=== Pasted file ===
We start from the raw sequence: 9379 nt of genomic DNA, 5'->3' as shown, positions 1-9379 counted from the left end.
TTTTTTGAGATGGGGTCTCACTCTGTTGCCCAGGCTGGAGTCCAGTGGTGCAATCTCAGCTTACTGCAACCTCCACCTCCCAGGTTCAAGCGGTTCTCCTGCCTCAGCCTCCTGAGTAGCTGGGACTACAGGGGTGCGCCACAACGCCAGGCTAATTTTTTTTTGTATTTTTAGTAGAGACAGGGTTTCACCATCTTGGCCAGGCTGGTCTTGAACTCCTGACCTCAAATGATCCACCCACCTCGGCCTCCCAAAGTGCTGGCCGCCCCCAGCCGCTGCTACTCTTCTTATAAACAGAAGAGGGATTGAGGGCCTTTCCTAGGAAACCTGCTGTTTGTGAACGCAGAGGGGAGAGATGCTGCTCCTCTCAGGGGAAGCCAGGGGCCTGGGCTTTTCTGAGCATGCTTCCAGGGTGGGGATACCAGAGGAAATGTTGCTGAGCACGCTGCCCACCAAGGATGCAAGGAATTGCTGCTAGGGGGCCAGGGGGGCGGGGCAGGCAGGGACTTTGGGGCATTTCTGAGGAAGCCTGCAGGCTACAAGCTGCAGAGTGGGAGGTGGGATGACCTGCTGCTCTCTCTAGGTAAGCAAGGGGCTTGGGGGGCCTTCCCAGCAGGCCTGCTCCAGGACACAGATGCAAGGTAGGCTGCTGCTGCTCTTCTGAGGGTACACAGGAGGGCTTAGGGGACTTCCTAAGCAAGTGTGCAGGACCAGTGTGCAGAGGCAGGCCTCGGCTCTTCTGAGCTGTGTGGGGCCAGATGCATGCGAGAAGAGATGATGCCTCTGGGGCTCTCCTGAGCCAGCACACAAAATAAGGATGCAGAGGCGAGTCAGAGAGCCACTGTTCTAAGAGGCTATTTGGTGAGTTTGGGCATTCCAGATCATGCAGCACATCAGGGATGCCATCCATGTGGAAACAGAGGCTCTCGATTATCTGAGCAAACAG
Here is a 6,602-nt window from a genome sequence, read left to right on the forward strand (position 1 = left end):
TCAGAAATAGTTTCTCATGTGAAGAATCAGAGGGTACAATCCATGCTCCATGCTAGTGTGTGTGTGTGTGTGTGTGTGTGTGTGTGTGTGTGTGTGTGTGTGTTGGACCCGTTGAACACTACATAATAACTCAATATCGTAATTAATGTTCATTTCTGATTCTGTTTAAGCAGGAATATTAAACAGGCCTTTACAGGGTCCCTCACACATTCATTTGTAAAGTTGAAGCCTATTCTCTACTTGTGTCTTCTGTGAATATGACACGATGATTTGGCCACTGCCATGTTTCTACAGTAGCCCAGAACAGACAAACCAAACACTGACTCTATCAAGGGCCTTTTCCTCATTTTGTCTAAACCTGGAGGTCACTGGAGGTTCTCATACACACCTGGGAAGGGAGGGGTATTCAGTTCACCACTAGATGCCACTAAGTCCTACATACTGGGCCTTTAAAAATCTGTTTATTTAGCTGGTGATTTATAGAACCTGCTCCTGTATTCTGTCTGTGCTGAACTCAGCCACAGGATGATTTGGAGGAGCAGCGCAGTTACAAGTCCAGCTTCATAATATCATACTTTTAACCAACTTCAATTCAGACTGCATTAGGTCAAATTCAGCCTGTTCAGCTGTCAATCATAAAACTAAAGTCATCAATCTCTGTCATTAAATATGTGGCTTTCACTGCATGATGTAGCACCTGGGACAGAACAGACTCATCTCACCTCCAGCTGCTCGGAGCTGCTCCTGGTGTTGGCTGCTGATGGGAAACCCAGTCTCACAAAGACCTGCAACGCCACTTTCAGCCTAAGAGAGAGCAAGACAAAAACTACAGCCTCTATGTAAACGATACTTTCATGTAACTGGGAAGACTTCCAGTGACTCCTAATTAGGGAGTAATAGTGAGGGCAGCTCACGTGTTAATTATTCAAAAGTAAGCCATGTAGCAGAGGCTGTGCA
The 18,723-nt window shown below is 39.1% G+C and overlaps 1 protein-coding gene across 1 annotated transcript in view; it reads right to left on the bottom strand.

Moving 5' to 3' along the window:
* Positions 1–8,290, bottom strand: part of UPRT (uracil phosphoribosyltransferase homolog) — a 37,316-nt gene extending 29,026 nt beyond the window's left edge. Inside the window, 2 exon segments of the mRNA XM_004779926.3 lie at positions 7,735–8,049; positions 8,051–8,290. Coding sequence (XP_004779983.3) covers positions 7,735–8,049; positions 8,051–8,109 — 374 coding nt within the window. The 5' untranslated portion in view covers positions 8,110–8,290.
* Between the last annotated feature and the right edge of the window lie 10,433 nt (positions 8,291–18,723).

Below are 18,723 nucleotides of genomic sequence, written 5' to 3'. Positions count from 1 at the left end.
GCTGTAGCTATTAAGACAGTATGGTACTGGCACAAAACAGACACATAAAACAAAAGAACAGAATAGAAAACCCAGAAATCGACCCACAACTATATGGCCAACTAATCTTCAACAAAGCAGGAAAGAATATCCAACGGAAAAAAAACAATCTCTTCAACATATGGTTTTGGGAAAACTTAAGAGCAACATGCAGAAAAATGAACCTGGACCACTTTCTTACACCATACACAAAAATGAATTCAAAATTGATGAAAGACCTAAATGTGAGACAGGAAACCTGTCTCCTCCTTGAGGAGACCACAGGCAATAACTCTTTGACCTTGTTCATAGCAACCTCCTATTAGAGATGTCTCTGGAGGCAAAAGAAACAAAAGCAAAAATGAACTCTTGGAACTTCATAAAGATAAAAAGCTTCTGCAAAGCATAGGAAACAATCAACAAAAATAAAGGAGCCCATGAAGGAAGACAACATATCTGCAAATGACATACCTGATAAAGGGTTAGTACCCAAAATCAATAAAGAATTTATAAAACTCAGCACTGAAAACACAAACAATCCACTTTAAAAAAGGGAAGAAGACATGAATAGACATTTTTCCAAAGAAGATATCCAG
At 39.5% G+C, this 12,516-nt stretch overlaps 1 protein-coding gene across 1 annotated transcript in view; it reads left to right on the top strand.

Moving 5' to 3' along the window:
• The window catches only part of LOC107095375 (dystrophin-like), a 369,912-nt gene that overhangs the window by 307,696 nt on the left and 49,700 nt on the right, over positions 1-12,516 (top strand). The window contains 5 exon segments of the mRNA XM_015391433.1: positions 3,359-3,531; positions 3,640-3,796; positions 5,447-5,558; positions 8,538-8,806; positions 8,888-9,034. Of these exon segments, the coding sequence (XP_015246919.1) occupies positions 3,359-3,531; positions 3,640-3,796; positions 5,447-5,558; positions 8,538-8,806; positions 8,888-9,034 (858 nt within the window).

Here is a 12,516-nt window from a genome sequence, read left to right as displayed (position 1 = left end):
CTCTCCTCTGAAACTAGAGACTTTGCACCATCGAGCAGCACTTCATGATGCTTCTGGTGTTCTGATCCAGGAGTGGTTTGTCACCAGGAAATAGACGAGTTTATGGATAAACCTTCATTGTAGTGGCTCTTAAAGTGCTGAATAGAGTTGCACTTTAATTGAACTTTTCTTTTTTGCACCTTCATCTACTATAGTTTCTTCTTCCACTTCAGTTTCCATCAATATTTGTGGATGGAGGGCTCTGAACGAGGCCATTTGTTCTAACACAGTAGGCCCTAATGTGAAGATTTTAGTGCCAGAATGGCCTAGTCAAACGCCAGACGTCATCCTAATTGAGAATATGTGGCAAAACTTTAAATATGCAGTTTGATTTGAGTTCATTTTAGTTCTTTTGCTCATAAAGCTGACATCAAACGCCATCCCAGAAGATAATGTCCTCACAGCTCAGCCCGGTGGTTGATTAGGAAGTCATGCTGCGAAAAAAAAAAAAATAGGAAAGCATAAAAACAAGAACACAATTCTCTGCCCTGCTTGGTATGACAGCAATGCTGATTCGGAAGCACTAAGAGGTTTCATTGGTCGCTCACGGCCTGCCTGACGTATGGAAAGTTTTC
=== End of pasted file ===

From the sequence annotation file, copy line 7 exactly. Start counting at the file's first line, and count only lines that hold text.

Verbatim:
* Positions 1–8,290, bottom strand: part of UPRT (uracil phosphoribosyltransferase homolog) — a 37,316-nt gene extending 29,026 nt beyond the window's left edge. Inside the window, 2 exon segments of the mRNA XM_004779926.3 lie at positions 7,735–8,049; positions 8,051–8,290. Coding sequence (XP_004779983.3) covers positions 7,735–8,049; positions 8,051–8,109 — 374 coding nt within the window. The 5' untranslated portion in view covers positions 8,110–8,290.